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Residents of Ferguson need to make a change

Raynard Jackson | 9/3/2014, 10:43 a.m.
Some have argued that Ferguson is symbolic of “inner city America.” They argue that Ferguson is about racism, hopelessness, structural ...
Protesters in Ferguson, Missouri dodge smoke and tear gas canisters during a clash with police Sunday night, August 17, 2014. Photo: Alex Wroblewski

I’m Gonna Make A Change,

For Once In My Life

It’s Gonna Feel Real Good,

Gonna Make A Difference

Gonna Make It Right…

I’m Starting With The Man In

The Mirror

I’m Asking Him To Change

His Ways

And No Message Could Have

Been Any Clearer

If You Wanna Make The World

A Better Place

Take A Look At Yourself, And

Then Make A Change

(From Michael Jackson’s hit song: “Man in the Mirror”)

This song is very appropriate for the situation going on in Ferguson, Missouri. Regardless of what happens during all the legal wrangling, one thing is certain: the residents of Ferguson have had all the power they ever needed to make the change they have been seeking and they haven’t used it.

Raynard Jackson, NNPA columnist

Raynard Jackson, NNPA columnist

Some have argued that Ferguson is symbolic of “inner city America.” They argue that Ferguson is about racism, hopelessness, structural and systemic discrimination, and blacks who feel helpless.

Well, it’s kind of hard to make these arguments when blacks are almost 70 percent of Ferguson’s population.

According to the 2010 U.S. Census, there are 14,297 blacks and 6,206 whites; 22 percent live in poverty; the mayor is white; there is only one black on a six-member city council (.096 percent); three blacks out of 53 policemen (5.6 percent); and the St. Louis suburb is the sixth most segregated city in the Uniteed States.

As a native of St. Louis, I worked closely with my friend, Freeman R. Bosley, Jr. in his successful efforts to become the first black Circuit Clerk for the 22nd Judicial Circuit in 1983 and the first black mayor in 1993 (with 66 percent of the vote). Blacks were a majority of the city; so I thoroughly understand the power of the vote.

Juxtapose this with the voting history of Ferguson. In this year’s elections only 12.3 percent of eligible voters actually voted (17 percent white, six percent black); 11.7 percent in 2013; and 8.9 percent in 2012.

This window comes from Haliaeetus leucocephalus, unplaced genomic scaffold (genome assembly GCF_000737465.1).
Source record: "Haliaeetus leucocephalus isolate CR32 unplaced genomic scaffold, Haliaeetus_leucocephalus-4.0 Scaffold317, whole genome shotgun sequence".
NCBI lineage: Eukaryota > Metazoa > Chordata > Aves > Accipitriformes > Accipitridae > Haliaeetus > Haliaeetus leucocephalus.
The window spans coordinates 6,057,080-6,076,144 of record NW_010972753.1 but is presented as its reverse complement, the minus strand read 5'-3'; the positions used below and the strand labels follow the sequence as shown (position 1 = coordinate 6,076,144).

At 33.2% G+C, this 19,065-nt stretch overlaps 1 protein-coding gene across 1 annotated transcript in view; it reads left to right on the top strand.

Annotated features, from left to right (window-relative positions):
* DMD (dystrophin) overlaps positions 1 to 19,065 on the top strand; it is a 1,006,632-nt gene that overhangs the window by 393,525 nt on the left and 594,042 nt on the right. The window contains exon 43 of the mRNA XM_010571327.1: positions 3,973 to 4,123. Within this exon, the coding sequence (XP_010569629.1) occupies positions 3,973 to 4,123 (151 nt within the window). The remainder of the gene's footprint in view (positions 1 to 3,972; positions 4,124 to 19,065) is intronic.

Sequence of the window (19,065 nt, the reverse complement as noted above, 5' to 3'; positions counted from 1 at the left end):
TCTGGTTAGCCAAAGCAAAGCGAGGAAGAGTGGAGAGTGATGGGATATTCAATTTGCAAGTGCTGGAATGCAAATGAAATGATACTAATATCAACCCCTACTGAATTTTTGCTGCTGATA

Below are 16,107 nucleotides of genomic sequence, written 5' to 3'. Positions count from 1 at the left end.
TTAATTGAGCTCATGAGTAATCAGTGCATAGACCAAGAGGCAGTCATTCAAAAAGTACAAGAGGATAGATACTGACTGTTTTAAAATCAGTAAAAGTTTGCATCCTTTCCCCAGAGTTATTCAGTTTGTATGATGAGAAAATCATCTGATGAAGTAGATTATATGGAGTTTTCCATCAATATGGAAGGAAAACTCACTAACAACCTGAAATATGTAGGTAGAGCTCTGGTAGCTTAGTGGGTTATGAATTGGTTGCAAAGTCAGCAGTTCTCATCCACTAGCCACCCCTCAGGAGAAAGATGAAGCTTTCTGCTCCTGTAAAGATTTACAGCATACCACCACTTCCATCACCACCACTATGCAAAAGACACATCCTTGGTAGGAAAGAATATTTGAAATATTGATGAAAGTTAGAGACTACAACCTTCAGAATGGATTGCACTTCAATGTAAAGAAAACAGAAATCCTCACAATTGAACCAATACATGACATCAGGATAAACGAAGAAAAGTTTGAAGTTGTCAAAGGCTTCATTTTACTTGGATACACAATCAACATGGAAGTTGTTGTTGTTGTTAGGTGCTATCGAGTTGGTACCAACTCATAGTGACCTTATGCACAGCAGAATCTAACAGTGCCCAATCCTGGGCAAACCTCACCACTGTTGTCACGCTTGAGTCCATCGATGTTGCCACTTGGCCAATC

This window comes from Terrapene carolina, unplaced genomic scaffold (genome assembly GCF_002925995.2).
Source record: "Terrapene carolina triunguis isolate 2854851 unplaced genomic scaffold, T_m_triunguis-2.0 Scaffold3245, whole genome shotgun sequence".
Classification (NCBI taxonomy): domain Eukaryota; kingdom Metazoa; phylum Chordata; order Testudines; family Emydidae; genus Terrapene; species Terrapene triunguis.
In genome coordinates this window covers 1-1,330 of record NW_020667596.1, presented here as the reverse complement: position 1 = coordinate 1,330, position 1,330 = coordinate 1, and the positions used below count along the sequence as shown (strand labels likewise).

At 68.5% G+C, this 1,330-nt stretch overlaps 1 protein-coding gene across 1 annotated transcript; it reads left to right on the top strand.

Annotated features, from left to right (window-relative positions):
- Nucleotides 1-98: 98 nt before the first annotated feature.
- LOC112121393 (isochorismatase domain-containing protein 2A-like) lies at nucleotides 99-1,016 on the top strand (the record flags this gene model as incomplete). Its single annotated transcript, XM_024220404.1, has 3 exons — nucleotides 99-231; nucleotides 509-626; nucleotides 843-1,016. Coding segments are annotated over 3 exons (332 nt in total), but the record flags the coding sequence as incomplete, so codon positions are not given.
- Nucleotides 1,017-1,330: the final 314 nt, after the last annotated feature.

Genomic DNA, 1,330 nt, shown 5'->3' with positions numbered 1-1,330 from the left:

How can one argue that blacks have no power? A more accurate statement is that blacks have refused to exercise their power. You can’t blame that on the “white man” or “racism” or the “system.” In the Wizard of Oz, the Lion already had courage; the Tin man already had a heart, and the Scarecrow already had a brain; but they had all been so psychologically abused that they couldn’t see the power they already had.

The Wizard just simply reminded them of what they already had. Upon the prompting from the Wizard, they began to actually believe again in themselves and the power lying dormant inside of them.

Many across the country are asking: What do the residents of Ferguson want? Thus far, their response has been “justice;” meaning they want the white policeman who killed Michael Brown, Darren Wilson, indicted, convicted and sent to jail. Well, that is out the control of any one person. The facts of what happened must be established and then let the justice system function.

The fact that blacks have the power of the vote is undeniable. They have the power to control the political climate in Ferguson— that is no fairytale. The question is do they have the courage to look at the man in the mirror and make that change? Do they have the heart to change their apathetic approach to voting as a perpetual tribute to Michael Brown? Do they have the brains to understand the power dynamics of voting?